Mystery drone that crashed into Zagreb carried 120-kg. bomb - defense sources

The bomb exploded underground due to hitting the ground, but landing on asphalt or concrete would have been disastrous. * Another drone was spotted in Romania.

 A view of a drone crash site, following Russia's invasion of Ukraine, in Zagreb, Croatia, March 11, 2022.  (photo credit: REUTERS/ANTONIO BRONIC)
A view of a drone crash site, following Russia's invasion of Ukraine, in Zagreb, Croatia, March 11, 2022.
(photo credit: REUTERS/ANTONIO BRONIC)

A Soviet-era drone that crashed near Croatia's capital city Zagreb last Thursday was not a scout drone as previously thought, with explosive traces and bomb parts found in the crater where it crashed, Croatian Defense Minister Mario Banozic said, according to Croatian media.

The bomb it was carrying weighed around 120 kilograms. Luckily, the drone had a relatively soft landing when it crashed into the bare ground, meaning it exploded underground, according to Croatian state broadcaster HRT, citing the Croatian Defense Ministry. 

If it had hit concrete or asphalt, the situation would have been much worse.

The six-ton drone, flying at 1,300 meters, came from Hungary and crashed seven minutes after entering Croatia's air space, the government said last Friday. Both Hungary and Croatia are NATO members.

At the time, Croatian President Zoran Milanovic said that according to preliminary information, the drone originally came from Ukraine and crashed once it had run out of fuel.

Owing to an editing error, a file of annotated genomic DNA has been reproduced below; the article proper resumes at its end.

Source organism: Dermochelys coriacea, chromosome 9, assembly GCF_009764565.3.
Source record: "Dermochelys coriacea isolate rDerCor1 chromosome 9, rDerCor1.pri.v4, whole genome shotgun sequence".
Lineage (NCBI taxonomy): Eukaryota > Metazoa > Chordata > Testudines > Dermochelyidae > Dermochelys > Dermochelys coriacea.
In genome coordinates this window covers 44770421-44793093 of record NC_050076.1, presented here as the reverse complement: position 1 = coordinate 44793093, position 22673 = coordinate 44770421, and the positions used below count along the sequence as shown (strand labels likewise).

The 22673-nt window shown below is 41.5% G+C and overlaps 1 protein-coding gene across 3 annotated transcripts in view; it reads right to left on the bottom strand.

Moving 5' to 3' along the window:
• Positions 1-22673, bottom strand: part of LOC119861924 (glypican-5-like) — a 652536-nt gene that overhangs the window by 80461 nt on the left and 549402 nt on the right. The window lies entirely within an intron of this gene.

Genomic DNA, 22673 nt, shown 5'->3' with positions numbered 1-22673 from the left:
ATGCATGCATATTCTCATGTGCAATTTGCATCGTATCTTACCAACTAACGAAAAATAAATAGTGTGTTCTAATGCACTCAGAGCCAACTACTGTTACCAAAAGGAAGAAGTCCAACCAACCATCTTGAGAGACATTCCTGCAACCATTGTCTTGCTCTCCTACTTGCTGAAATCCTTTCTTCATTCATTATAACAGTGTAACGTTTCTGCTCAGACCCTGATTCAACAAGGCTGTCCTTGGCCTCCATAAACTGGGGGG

The flag of Croatia (illustrative). (credit: PIXABAY) The flag of Croatia (illustrative). (credit: PIXABAY)

It is unclear where the drone itself came from, why it was flying towards Croatia and who it belonged to.

Russia or Ukraine denied launching the drone, according to the Associated Press.

Croatian Prime Minister Andrej Plenković was in communication with both representatives from the European Union and NATO regarding the incident and an investigation is ongoing.

However, he and other Croatian officials have been critical of NATO and the EU for reacting slowly, as the drone had flown over several other member states for an hour or longer, as noted by AP.

"This was a pure and clear threat, and both NATO and the EU should have reacted," Plenković said, according to AP.

This hasn't been the only drone crash in the region.

Another drone was spotted in Romania. It has since been identified as an Orlan-10, which is used for a number of purposes such as intelligence gathering, directing artillery shelling and airstrikes and electronic warfare, as reported by Euronews.

While the drone lacked any markings and its origin, operator and purpose in Romanian airspace remain unknown, Russia is the only known operator of Orlan-10 drones, and Romanian prosecutors have now launched a criminal investigation, according to Euronews.

Reuters contributed to this report.